A high school junior discovers her werewolf heritage in this teen fantasy debut.
Sixteen-year-old Kyra lives in Butte, Montana, with her adoptive father, Caleb. One strange aspect of their relationship is that Caleb and Kyra can communicate telepathically. The other is that she doesn’t remember her life before he took her in six years ago—nor the accident that broke her right leg, making it shorter than the left. For junior year, Kyra’s given herself a startling punk makeover to offset the awkwardness of her leg brace. But high school bullies, led by Selene Hunter, still make her life hell: on the bus ride to school, while the two girls are shoving each other, Kyra’s locket snaps from her neck. She scoops up the gift from Caleb but has to exit the bus because her skin is blistering. Then, in the nearby woods, Kyra transforms into a giant wolf. Later, Caleb explains that the locket contains wolfsbane, to halt the transformations and keep her hidden, because there are those who would hunt Kyra for her regenerative abilities. Memories of her first 10 years as a wolf have already started returning, however, in addition to incredible hearing and smelling capabilities. Can Kyra stay ahead of the hunters long enough to sniff out her mother and sister? Debut author Kennedy dives into the crowded genre with a juicy, humorous yet violent offering. Clever prose—as when Kyra doesn’t want “to be somebody the bullies could pick their teeth with”—maintains the high school atmosphere while foreshadowing gory action. The transformation scenes are perfectly reminiscent of legendary films such as An American Werewolf in London: Kyra says, “The skin on my face stretched to its limits and then cracked open.” Surprisingly, Kyra’s tale wraps up early and is followed by a second starring her sister in a fresh series of locations. Kennedy entwines the stories by using far-reaching villains, including the werewolves’ rivals, the Wind Folk. Ultimately, the tight focus on lore-building (such as wolf superhealing, unless injured by another wolf) should ensnare audiences.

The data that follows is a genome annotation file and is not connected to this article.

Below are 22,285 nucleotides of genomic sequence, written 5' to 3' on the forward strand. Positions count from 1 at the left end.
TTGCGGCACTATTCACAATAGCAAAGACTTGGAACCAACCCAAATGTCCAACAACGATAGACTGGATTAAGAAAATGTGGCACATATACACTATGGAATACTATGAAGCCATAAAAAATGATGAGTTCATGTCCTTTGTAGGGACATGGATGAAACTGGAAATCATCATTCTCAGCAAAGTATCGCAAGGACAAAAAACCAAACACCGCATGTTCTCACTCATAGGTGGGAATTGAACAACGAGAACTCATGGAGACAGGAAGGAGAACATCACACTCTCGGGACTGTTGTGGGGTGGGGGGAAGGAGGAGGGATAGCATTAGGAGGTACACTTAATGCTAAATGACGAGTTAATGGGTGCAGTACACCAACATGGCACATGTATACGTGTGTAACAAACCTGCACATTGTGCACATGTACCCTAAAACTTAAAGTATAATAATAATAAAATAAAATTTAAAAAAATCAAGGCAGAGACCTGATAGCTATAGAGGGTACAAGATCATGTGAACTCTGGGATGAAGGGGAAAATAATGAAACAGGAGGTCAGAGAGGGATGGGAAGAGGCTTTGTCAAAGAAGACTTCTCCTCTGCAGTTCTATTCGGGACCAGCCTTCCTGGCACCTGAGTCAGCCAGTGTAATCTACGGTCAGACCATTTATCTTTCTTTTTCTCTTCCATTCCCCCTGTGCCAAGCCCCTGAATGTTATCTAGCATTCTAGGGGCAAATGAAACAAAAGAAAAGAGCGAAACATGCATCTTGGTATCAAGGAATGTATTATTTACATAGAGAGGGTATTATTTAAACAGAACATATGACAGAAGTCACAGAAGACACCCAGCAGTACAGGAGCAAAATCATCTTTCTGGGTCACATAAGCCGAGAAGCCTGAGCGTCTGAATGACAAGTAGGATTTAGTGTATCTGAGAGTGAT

A focused debut that’s as funny as it is violent.